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It’s Friday evening, the first of July. Most people have left work to enjoy the start of a sunny weekend.  An overworked Arts Council England administrator is still at their computer, sending emails via Grantium, the overworked arts grant application portal. A backlog of decisions, already delayed due to high volumes, needs posting. 

We had been expecting an email all day in response to an application we’d submitted back in March for eleven new commissions. 

The email is neutral. It alerts you that a message has been posted on Grantium. You have to log on. You have to remember your username and password before learning your application’s fate. For us, it was good news. I hadn’t realised just how stressed I’d been awaiting the decision. The rational part of me knew that it was a good application and that if rejected, it would be due to oversubscription rather than a damning indictment of our ideas and values. We could apply again. We wouldn’t have had to close down without this revenue.

The relief was physical. I sat in the sun and read the application appraisal on my phone, which was glowing with no conditions. Now, we need to deliver it.

Some background. In the heady days before covid, we were awarded a similar sum to deliver several commissions, including two digital art pieces (Hit the North by Matt Wilkinson & Monument by Elliot Flanagan), two tourable outdoor theatre shows (Cabinet of Curiosity by Eye of Newt & Conference of the Birds by Frolicked) and a new show, specifically for libraries (Miss Nobodies by Ruth E. Cockburn). 

All these commissions we co-curated by groups of people from Lancashire, including young librarians, a promoters group from Burnley, the Friends of Fairhaven Lake and women in Great Harwood.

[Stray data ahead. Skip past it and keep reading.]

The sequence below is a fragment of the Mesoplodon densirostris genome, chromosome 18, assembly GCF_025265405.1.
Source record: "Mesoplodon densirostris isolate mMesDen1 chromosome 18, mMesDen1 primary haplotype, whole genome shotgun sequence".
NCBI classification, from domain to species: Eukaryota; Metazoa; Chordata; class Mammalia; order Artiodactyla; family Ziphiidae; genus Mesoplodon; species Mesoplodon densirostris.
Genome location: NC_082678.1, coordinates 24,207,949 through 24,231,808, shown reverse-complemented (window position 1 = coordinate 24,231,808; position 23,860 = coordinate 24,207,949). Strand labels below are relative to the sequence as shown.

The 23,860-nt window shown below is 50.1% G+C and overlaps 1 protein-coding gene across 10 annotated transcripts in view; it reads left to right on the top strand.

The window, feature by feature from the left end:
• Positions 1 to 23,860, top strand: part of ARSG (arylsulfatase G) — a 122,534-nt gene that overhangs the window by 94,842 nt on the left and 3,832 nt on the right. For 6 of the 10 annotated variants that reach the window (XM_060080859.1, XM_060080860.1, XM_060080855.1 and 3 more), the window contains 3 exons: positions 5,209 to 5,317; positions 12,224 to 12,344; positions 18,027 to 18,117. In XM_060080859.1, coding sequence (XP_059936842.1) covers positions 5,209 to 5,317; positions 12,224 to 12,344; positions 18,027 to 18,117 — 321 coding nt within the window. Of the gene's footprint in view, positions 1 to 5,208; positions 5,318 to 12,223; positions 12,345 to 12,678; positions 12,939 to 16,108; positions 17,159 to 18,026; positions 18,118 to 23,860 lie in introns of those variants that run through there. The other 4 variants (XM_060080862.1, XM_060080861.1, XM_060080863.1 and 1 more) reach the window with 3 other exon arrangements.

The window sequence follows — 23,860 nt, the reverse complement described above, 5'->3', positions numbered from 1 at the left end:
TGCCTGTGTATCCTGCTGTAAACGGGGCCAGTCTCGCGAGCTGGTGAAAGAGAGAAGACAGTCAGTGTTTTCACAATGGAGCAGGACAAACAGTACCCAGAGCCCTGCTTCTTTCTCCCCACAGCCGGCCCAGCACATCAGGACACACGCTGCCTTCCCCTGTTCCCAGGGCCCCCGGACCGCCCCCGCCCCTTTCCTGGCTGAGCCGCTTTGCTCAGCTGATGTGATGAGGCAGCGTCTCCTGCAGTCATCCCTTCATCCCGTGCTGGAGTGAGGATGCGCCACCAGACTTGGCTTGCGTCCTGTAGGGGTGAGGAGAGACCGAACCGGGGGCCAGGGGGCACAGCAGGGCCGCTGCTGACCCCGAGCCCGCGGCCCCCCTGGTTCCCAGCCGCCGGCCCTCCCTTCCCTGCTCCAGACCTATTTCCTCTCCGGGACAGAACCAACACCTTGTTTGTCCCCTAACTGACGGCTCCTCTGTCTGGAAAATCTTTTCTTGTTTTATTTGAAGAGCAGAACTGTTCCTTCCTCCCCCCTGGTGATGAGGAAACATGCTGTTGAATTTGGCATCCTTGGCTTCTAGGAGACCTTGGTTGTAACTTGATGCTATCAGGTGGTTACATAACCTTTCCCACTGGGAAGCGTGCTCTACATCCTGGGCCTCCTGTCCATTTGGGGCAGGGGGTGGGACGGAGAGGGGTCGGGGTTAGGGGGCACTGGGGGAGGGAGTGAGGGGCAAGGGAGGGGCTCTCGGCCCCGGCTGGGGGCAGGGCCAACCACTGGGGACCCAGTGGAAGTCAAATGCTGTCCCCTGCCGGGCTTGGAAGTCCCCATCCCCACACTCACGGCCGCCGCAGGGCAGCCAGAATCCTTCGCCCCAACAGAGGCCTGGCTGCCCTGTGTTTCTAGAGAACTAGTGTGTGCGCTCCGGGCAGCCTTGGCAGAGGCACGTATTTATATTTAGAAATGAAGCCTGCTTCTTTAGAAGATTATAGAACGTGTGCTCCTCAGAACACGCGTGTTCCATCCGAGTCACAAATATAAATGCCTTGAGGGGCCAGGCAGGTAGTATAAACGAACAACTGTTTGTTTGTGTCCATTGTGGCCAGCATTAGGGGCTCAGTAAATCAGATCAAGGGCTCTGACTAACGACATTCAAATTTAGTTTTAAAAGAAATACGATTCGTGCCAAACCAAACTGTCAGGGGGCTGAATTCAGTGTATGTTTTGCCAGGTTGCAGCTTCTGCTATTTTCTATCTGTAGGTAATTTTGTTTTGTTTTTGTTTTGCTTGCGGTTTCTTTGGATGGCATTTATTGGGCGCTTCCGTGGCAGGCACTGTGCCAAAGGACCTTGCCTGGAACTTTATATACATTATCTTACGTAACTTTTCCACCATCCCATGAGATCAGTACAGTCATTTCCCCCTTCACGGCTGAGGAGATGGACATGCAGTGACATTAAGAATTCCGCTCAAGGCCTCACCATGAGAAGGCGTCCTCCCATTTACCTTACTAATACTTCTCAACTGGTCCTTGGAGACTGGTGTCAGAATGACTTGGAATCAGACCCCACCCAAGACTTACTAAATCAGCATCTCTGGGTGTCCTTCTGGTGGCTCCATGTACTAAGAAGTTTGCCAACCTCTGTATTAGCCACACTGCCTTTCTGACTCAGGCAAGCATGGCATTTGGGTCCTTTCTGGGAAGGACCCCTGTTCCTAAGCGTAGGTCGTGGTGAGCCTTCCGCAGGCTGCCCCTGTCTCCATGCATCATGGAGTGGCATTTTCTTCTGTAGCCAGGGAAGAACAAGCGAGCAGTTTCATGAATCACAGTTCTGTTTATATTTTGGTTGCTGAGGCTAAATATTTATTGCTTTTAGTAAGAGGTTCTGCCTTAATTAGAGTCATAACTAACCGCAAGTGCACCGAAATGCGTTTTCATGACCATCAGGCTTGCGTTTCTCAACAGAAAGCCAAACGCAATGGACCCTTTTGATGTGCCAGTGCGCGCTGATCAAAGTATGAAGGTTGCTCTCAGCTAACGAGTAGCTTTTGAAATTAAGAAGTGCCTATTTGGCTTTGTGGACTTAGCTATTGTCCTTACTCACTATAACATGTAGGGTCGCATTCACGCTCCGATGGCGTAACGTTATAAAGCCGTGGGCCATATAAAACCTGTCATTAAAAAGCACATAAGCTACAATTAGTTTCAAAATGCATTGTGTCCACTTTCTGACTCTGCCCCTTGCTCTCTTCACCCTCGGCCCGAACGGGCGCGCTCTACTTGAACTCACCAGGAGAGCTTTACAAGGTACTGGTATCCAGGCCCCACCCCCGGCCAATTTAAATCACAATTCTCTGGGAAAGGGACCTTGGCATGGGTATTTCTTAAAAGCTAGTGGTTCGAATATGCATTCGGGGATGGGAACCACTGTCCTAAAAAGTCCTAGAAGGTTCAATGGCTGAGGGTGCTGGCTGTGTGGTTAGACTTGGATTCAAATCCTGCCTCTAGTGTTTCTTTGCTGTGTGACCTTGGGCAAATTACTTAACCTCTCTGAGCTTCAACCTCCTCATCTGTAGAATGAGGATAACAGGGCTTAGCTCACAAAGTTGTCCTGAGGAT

All were successful, but we learned a lot along the way, not least how to manage a commissioning programme during a pandemic. We have broadened our reach and pre-appointed artists to engender a more collaborative process between artists and the curatorial group. 

What we plan is: 

So far, we have accepted Arts Council England’s offer of funding. We have told our partners and informed the artists that we have been given the go-ahead. I plan to use this blog to record progress. There will be ups and downs, but that is the creative process. I will also go back and tell some of the stories from our previous commissioning programme. I hope readers will find our journey interesting, and we welcome you on our learning journey over the next few months. We will need to hit the ground running as we plan to have most of the creative work done by the end of March 2023. In the middle of this (October 2022), we are due to find out if our application to become an Arts Council England National Portfolio Organisation from April 2023 is successful. Another nervous fumbling for the Grantium login details awaits. 

Blackburn and Rotterdam: a new perspective

Whether in Rotterdam or Blackburn, looking at the world from a different perspective is always good. I live in the Netherlands’ second city and the aspirational Lancashire town, and they have a surprising amount in common – not least, forward-looking architectural ambitions in the mid-20th century.